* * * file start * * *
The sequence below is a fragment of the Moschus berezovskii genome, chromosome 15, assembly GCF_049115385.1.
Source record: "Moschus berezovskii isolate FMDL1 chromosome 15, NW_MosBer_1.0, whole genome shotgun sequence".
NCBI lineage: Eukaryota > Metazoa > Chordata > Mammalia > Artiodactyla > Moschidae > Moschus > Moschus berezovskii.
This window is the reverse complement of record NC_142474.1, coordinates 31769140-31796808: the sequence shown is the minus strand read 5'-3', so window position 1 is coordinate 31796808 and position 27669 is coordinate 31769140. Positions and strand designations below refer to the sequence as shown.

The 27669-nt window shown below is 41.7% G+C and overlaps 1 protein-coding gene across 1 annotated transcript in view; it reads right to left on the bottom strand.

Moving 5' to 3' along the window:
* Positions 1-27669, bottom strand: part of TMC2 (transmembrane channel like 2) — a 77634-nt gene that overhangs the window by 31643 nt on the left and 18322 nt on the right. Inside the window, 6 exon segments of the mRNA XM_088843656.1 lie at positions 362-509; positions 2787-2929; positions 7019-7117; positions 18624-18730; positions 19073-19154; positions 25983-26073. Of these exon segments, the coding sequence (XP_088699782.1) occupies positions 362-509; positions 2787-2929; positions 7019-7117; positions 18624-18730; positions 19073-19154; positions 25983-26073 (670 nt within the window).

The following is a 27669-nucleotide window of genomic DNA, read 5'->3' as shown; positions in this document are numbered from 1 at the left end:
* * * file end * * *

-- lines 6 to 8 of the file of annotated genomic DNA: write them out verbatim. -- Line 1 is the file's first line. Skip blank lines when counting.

Moving 5' to 3' along the window:
* Positions 1-27669, bottom strand: part of TMC2 (transmembrane channel like 2) — a 77634-nt gene that overhangs the window by 31643 nt on the left and 18322 nt on the right. Inside the window, 6 exon segments of the mRNA XM_088843656.1 lie at positions 362-509; positions 2787-2929; positions 7019-7117; positions 18624-18730; positions 19073-19154; positions 25983-26073. Of these exon segments, the coding sequence (XP_088699782.1) occupies positions 362-509; positions 2787-2929; positions 7019-7117; positions 18624-18730; positions 19073-19154; positions 25983-26073 (670 nt within the window).

The following is a 27669-nucleotide window of genomic DNA, read 5'->3' as shown; positions in this document are numbered from 1 at the left end: